Suppose a ship should be bestormed at sea, that all on board is confusion, dismay, and almost despair--the ship is driven by a fierce tempest upon a lee shore. Now suppose that in the midst of all the uncertainty, racking, and almost distracting anxiety of the passengers and crew, a voice should be heard from heaven, they knowing it to be the voice of the eternal God, assuring them that the ship should be safe--that not a hair of their heads should perish--and that they should ride out the storm in perfect safety. It is easy to see that the effect of this announcement upon different minds would be in precise proportion to their confidence in its truth. If they believed it, they would by no means throw up the helm, and give themselves up to indolence and let the ship drive before the waves, but standing, every man at his place, and managing the ship in the best manner possible, they would enjoy a quiet and composed mind in proportion to their confidence that all would be well. If any did not believe it, their anxiety and trouble would continue of course, and they might wonder at the calmness of those who did; and even reproach them for not being as anxious as themselves. You might see among them every degree of feeling from the despair and deep forebodings of utter unbelief, up to the full measure of the entire consolation of perfect faith. Now the design of this illustration is to show the nature of faith, and to demonstrate that entire confidence in God naturally hushes all the tumults of the mind, and settles it into a state of deep repose--that it does not beget inaction, presumption or spiritual indolence any more than the revelation of which I have spoken, would beget inattention to its management on board the ship.

VI. How we may take possession of it.

This rest is to be possessed at once by anchoring down in naked faith upon the promises of God. Take the illustration which I have already given, viz: the ship at sea. Suppose she were dashing upon the rocks, and a voice from heaven should cry out, "Let go your sheet anchor and all shall be safe." Suppose they believed that. With what confidence and composure would they let go the anchor, understanding it to be certain that it would bring them up and that they should ride out the storm. Now this composure of mind, any one may see, might and would be entered upon at once by an act of naked faith. Just so there are no circumstances in which men are ever placed, where they may not enter into rest at once by anchoring down in naked faith upon the promises of God. Let the first six verses of the 37 Psalm be an illustration of what I mean. "Fret not thyself because of evildoers, neither be thou envious against the workers of iniquity: For they shall soon be cut down like the grass, and wither as the green herb. Trust in the Lord and do good; so shalt thou dwell in the land, and verily thou shalt be fed. Delight thyself also in the Lord; and he shall give thee the desires of thine heart. Commit thy way unto the Lord; trust also in him, and he shall bring it to pass. And he shall bring forth thy righteousness as the light, and thy judgment as the noonday." Now suppose an individual to be borne down by the persecution of his enemies, or to be so situated in his temporal circumstances as not to know what he should do for bread. Let him take hold upon these promises, and peace and rest would flow in upon his mind, and light and joy would spring up like the sun breaking through an ocean of storm.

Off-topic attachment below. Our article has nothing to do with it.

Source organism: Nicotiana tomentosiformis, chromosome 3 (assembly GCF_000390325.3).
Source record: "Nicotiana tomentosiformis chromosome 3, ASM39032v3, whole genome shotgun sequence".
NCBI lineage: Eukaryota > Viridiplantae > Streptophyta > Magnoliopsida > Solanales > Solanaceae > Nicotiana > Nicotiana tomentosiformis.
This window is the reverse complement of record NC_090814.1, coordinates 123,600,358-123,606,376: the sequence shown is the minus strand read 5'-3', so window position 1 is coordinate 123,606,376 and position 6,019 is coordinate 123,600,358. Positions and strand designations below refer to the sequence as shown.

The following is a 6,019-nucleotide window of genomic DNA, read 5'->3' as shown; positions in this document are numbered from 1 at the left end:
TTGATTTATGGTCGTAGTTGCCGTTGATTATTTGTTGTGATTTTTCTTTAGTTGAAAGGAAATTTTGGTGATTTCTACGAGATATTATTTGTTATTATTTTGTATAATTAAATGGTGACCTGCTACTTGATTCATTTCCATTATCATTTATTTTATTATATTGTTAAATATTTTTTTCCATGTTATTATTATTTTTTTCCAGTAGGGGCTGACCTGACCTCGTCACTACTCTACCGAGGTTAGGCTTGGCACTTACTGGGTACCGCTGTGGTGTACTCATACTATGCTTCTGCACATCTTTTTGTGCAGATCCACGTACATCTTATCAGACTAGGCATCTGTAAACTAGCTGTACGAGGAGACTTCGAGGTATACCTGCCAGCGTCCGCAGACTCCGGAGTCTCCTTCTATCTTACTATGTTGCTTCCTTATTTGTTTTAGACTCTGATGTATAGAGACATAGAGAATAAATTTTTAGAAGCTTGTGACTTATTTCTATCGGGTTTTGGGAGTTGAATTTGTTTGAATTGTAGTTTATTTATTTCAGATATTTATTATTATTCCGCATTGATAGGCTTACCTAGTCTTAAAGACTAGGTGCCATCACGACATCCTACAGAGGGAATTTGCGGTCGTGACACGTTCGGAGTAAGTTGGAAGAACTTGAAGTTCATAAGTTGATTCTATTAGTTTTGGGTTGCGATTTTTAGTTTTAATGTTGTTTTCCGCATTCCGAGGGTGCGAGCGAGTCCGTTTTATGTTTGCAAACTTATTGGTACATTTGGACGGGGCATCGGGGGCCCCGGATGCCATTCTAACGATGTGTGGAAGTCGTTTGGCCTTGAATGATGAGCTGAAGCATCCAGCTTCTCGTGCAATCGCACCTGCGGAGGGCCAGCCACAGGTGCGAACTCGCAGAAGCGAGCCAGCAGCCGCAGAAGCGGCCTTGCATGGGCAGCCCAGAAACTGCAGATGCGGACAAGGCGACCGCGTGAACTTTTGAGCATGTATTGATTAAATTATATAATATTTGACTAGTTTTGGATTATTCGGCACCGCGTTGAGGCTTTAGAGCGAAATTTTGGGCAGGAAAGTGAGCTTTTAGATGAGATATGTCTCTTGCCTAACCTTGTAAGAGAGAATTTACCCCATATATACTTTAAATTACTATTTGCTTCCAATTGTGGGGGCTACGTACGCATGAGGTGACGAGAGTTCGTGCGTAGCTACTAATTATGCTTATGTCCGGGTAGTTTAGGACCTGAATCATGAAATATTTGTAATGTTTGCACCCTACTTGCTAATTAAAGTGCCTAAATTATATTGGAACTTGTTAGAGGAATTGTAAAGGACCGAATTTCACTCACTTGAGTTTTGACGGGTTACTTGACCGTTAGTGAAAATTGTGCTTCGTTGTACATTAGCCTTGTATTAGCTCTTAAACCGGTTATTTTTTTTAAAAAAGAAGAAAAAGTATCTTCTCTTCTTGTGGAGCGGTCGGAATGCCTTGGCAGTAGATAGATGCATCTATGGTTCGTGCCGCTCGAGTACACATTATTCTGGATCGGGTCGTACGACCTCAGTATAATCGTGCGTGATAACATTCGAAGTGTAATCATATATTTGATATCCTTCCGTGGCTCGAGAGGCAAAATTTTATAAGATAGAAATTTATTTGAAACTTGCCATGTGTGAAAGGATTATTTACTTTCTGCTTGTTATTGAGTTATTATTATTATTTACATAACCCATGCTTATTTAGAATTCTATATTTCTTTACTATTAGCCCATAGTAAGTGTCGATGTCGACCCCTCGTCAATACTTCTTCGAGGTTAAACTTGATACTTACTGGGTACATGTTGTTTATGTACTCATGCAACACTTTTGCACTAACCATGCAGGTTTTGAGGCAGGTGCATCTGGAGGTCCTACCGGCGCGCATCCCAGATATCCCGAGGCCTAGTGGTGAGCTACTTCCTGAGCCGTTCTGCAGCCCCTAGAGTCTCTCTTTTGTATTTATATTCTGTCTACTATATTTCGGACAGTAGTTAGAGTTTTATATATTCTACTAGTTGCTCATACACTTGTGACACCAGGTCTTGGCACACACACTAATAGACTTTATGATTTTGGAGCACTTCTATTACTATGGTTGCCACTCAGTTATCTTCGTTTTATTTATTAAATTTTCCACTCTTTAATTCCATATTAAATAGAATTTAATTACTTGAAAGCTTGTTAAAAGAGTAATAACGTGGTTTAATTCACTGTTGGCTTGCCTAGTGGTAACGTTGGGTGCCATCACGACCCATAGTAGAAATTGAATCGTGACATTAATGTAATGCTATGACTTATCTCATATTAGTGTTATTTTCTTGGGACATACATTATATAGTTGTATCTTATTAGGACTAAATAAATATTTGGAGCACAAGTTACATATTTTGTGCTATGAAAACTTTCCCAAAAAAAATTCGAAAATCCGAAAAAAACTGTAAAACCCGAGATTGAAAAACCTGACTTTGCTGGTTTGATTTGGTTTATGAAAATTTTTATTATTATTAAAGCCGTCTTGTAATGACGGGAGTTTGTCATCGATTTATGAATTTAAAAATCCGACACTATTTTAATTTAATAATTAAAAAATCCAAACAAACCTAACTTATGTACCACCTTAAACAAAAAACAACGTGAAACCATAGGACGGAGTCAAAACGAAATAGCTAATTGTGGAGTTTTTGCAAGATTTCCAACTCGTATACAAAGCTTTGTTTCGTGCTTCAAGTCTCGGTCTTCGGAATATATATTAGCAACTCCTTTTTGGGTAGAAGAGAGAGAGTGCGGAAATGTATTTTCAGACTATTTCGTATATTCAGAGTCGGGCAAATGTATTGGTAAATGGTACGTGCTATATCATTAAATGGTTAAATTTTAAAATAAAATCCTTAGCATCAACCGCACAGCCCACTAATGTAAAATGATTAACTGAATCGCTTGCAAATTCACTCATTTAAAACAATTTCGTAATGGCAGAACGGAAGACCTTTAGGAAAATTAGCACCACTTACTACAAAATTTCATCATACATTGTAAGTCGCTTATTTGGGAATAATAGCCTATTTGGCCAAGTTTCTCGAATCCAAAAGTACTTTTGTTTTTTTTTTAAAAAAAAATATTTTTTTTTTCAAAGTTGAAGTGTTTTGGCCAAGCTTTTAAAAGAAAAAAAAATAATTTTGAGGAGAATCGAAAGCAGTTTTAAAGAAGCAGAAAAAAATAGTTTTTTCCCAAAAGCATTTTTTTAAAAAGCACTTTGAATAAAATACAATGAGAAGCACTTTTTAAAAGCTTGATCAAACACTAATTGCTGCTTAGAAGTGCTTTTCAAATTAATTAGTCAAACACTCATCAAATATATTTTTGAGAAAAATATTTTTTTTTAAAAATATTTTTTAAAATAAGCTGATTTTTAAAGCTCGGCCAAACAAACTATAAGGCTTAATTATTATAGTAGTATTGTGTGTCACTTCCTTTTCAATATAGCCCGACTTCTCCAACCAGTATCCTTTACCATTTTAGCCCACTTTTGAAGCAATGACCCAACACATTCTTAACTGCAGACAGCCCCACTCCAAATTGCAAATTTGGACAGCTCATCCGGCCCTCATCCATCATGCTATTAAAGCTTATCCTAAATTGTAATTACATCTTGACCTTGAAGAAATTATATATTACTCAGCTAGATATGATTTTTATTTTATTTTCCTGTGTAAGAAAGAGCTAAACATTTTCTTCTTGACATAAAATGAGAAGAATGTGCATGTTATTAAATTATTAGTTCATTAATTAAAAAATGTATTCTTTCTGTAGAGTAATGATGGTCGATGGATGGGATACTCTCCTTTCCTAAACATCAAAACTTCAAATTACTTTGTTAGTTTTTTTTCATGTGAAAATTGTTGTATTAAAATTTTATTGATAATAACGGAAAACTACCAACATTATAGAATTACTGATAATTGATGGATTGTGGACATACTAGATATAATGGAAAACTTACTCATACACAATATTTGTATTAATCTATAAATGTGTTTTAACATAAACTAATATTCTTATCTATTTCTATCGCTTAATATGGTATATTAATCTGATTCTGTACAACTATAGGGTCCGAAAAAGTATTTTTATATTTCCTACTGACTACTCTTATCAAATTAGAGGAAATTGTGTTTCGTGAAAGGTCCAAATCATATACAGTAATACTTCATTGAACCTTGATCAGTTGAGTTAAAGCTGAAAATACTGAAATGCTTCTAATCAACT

Take the promise in Isa. 42:16. Suppose the soul to be surrounded with darkness, perplexity, and doubt, with regard to the path of duty, or with regard to any other matter--borne down under a weight of ignorance, and crushed with a sense of responsibility, however deep his agony and his trials may be. Hark! Hear Jehovah saying, "I will bring the blind by a way that they know not; I will lead them in paths that they have not known. I will make darkness light before them, and crooked things straight. These things will I do unto them and not forsake them." Now who does not see that faith in this promise would make the soul in a moment as quiet as a weaned child. It would at once become as calm as an ocean of love.

Take Isa. 41:10-14. Suppose a soul to be under circumstances of great temptation from the world, the flesh and the devil, and ready to exclaim, "my feet are slipping, and I shall fall into the hand of my enemies, I have no might against this host. All my strength is weakness, and I shall dishonor my God." Hark again! Hear the word of the Lord. "Fear thou not; for I am with thee: be not dismayed; for I am thy God: I will strengthen thee; yea, I will help thee; yea, I will uphold thee with the right hand of my righteousness. Behold, all they that were incensed against thee shall be ashamed and confounded; they shall be as nothing; and they that strive with thee shall perish. Thou shalt seek them, and shalt not find them, even them that contended with thee: they that war against thee shall be as nothing, and as a thing of nought. For I the Lord thy God will hold thy right hand, saying unto thee, Fear not; I will help thee. Fear not, thou worm Jacob, and ye men of Israel: I will help thee, saith the Lord, and thy redeemer, the Holy One of Israel. What is here but an ocean of consolation to a mind that has faith?